“He’s asleep. He’s in a deep sleep. A deep, wonderful sleep.”
The Trouble with Harry, 1955 (John Forsythe), Paramount Pictures
Young Jerry Mathers hears gunshots and arguing in the idyllic Vermont countryside. He stumbles across a dead body. It’s a body everybody seems to know, with the exception of the strange artist Sam Marlow (John Forsythe). Along the way, he picks up various tid-bits, little nuggets of information with regard to the owner of the dead body, a disreputable sleaze from Boston named Harry. Introducing the cuddly, fiercely intellectual Edmund Gwenn, hunting for rabbits, mistakenly believes he has shot Harry dead when he comes across him. Along the way, he makes a date with neighbor Mildred Natwick for some blueberry muffins and elderberry wine.
Jerry runs home to tell his mom (cute Shirley MacLaine), and before Edmund can dispose of the body, they’re up to see Harry. Shirley seems awfully happy Harry has bitten the dust, as it were. Edmund can’t seem to get any work done, because the entire town trapses through; among them, an absent-minded doctor who trips over him, and a drifter who steals the dead man’s shoes. Enter the handsome Sam, who barters his art for supplies and food at the general store. Nosy sheriff Calvin Wiggs (Royal Dano) aims to level a fine at whomever he catches shooting off guns on his “posted” land. You get the feeling this is a small town, because everybody knows everybody.
The Trouble with Harry is an unusual film, even for Alfred Hitchcock. He (and his writer John Michael Hayes) make sure not to make enemies of his leads, even the shifty Wiggs. It’s almost a slice-of-life about small-town folk who get to know each other in a more intimate way as a result of a body being dropped in their collective lap. Out sketching later, Forsythe comes across the body. Being an annoying artist-type, he sketches the body. Edmund confesses to the crime he possibly couldn’t commit, whereas Forsythe speculates Harry was destined to die at this particular place, at this particular time, and that Edmund did the Universe a favor. When we’re having discussions about existentialism, we’re not especially interested in a murder-mystery. The Trouble with Harry is a black comedy.
Forsythe makes an agreement with Edmund that they’ll dispose of the body if they can prove Shirley’s innocence in the matter. To that end, Forsythe gets chummy with her. They have a mutual attraction for one another, as much as she tries to dissuade his interest. She’s not good with men. That won’t stop Sam. He loves her and he loves her son. They have a strange, flirtatious first encounter. I wonder if this movie would be a good companion piece with Rope; wherein we have characters debating treacherous action under the guise of intellectualism. Where Rope was more in the vein of melodrama, this movie is played strictly for uncomfortable laughter.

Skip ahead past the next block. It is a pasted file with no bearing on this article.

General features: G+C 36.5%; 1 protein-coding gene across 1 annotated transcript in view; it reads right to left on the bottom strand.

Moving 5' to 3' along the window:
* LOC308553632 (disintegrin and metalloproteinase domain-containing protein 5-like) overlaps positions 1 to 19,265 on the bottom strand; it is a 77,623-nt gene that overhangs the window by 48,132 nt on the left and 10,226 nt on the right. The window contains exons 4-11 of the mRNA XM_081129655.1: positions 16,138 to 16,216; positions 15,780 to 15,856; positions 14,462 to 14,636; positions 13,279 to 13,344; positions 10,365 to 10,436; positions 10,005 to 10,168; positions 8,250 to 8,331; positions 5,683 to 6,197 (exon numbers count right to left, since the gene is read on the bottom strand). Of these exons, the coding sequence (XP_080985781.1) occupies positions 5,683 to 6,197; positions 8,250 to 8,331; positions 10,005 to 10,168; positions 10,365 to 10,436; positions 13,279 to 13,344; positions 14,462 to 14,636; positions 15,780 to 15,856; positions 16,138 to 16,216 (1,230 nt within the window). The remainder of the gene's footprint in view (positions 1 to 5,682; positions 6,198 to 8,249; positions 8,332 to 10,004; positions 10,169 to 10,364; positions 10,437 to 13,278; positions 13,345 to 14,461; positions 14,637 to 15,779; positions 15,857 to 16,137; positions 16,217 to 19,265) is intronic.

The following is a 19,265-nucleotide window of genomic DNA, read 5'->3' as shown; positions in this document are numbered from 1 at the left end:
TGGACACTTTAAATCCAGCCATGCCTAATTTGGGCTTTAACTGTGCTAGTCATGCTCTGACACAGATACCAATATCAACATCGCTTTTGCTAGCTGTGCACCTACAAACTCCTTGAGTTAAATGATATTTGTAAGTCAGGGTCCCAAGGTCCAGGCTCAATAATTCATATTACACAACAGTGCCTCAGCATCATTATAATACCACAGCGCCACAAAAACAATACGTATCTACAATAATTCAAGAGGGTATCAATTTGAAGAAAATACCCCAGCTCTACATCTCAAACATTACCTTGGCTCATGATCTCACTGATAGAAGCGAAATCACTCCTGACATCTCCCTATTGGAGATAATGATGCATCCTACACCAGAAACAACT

Negotiating Shirley’s scatter-brained take on her relationship with Harry, Forsythe (probably against his better judgement) courts her, and bands together Natwick and Edmund to create a more appropriate death scenario for Harry so that no one will face criminal repercussion. It complicates matters when each character takes it upon themselves to conceal Harry’s body without telling anyone else their plans. Along the way, love stories develop; one young and one old, and these are very charming entanglements. If a less experienced, perhaps younger filmmaker were to tackle The Trouble with Harry, he would, almost certainly, be accused of not understanding the value of tone in storytelling. In the hands of a grand experimenter, The Trouble with Harry is great fun and makes perfect sense.
Two Davids Walk Into A Bar presents a very special episode devoted to the five “missing” Alfred Hitchcock films re-released to theaters in 1983, and on home media in 1984 and 1985: Rear Window, Vertigo, The Trouble With Harry, Rope, and The Man Who Knew Too Much.
Our first cable box was a non-descript metal contraption with a rotary dial and unlimited potential (with no brand name – weird). We flipped it on, and the first thing we noticed was that the reception was crystal-clear; no ghosting, no snow, no fuzzy images. We had the premium package: HBO, Cinemax, The Movie Channel, MTV, Nickelodeon, CNN, The Disney Channel, and the local network affiliates. About $25-$30 a month. Each week (and sometimes twice a week!), “Vintage Cable Box” explores the wonderful world of premium Cable TV of the early eighties.
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